Two Algonquin chiefs have put forward a draft resolution calling for an end to the purported suspension of AFN National Chief RoseAnne Archibald, a third-party forensic audit into the organization’s contracts and payouts, and a third-party probe into “toxicity, corruption, gender discrimination and lateral violence at the AFN.”
The resolution is currently unnumbered and not included in the posted resolutions package that hundreds of First Nations chiefs will debate next week during the advocacy organization’s annual general assembly.
But its mover, Algonquins of Pikwakanagan Chief Wendy Jocko, confirmed she and Lance Haymond, chief of Kebaowek First Nation in Quebec, brought it forward to end what they say is the “unlawful” and “draconian” suspension of the national chief by the regional chiefs.
Jocko said she isn’t sure if it will make it to the floor. She said she did get confirmation it had been received and that it’s now with the resolutions committee, who will decide if it meets the criteria.
APTN News asked the AFN about the resolution’s status but did not immediately hear back.
The national advocacy group is heading into its annual summer assembly rocked by internal controversy that has exploded publicly in an all-out political feud with allegations of corruption and bullying, swirling alongside threats of litigation and challenges to Archibald’s leadership.
The regional chiefs and national chief serve both as the AFN’s executive committee and as the board of directors for its corporate arm, the National Indian Brotherhood. The national chief chairs executive meetings and casts the tiebreaker during votes.
The executive committee purported to suspend Archibald after she went public slamming what she called “corruption and collusion” at AFN along with her unnamed political opponents.
It’s drawn harsh criticism from prominent First Nations pundits.
Winnipeg Free Press columnist and Indigenous studies professor Niigaan Sinclair told APTN the infighting is a “colossal embarrassment” for the organization.
Saskatoon StarPhoenix columnist Doug Cuthand said the regional chiefs have “come down on the national chief like a coup in a banana republic.”
Jocko’s resolution notes that, whichever side of the battle one happens to be on, “there is a serious problem that exists within the AFN that is causing serious reputational harm to the organization.”
In addition to calling for the probes and the end to the purported suspension, the resolution calls for a panel of five neutral chiefs to oversee the investigations and table a report.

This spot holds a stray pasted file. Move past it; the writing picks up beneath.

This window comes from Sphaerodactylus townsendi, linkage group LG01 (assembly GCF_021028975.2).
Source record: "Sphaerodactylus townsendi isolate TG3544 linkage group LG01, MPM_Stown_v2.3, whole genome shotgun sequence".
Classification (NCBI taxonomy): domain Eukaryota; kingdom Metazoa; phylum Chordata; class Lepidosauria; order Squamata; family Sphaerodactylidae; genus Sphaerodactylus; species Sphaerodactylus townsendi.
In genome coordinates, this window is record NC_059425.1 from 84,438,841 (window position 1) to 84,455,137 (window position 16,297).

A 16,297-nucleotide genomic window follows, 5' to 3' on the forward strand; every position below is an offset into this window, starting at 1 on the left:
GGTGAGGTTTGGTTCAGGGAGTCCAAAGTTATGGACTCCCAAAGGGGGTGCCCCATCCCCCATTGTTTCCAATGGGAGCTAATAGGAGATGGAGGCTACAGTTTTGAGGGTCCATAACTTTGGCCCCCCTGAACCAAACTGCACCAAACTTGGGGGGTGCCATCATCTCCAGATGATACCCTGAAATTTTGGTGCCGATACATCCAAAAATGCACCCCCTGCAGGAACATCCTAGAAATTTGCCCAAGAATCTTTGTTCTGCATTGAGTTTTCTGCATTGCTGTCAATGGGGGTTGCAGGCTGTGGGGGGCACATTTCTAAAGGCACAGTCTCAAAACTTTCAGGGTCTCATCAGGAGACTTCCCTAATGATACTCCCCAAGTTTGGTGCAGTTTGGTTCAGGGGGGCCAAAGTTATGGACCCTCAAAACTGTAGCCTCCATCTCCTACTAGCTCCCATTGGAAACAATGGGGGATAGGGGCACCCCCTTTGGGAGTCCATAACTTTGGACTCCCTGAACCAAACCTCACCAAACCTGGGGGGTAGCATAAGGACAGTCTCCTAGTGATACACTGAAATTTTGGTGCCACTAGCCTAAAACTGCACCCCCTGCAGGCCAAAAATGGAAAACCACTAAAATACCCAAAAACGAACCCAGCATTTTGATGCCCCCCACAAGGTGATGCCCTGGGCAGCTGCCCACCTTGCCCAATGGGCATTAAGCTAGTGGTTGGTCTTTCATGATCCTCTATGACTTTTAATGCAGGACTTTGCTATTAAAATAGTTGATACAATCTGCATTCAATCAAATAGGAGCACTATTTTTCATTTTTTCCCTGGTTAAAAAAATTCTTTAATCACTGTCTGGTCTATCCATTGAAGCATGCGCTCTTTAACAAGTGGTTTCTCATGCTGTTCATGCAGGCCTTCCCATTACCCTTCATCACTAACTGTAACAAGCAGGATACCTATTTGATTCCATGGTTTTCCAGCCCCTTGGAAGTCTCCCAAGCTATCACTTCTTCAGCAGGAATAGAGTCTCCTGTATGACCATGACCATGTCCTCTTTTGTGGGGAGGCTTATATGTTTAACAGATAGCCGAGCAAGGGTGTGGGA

If it makes it to the floor, it may be pitted against a resolution calling for the national chief’s removal and a new election.
There are also two competing resolutions listed atop the resolutions package on what to do with the long-defunct Confederacy of Nations arm of the AFN.
Under the AFN charter, the confederacy is supposed to be a governing body between gatherings of the chiefs in assembly. It’s supposed to be a senate-like organ that keeps the executive committee in check.
One resolution notes the confederacy has been defunct for two decades, arguing it should be abolished. Another resolution concedes the confederacy has been inactive, but argues it should be maintained.
It’s ultimately unclear what will happen at the assembly, with the regional chiefs insisting the suspension remains valid but with the national chief contending they don’t have that jurisdiction.
Sinclair, citing sources in the regional chief circles, reported the AFN may be hiring security to keep Archibald out of the assembly, but the regional chiefs refused to confirm it.
While the infighting at the AFN has ramped up lately, these battles have been raging on and off for more than a year.
Archibald was subjected to a bullying probe in February 2021, which she maintained was retaliation for her push for an independent review of the organization’s financial policies and practices.
Investigator Bryna Hatt was retained to conduct theprobe but closed it without interviewing Archibald, then Ontario regional chief, after no one lodged a formal complaint in writing.
Hatt’s investigation nevertheless noted the allegations appeared credible, but Archibald maintained the investigation lacked procedural fairness.
Archibald maintains the latest bullying allegations against her are retaliation for her refusal to approve $1 million in payouts to staff.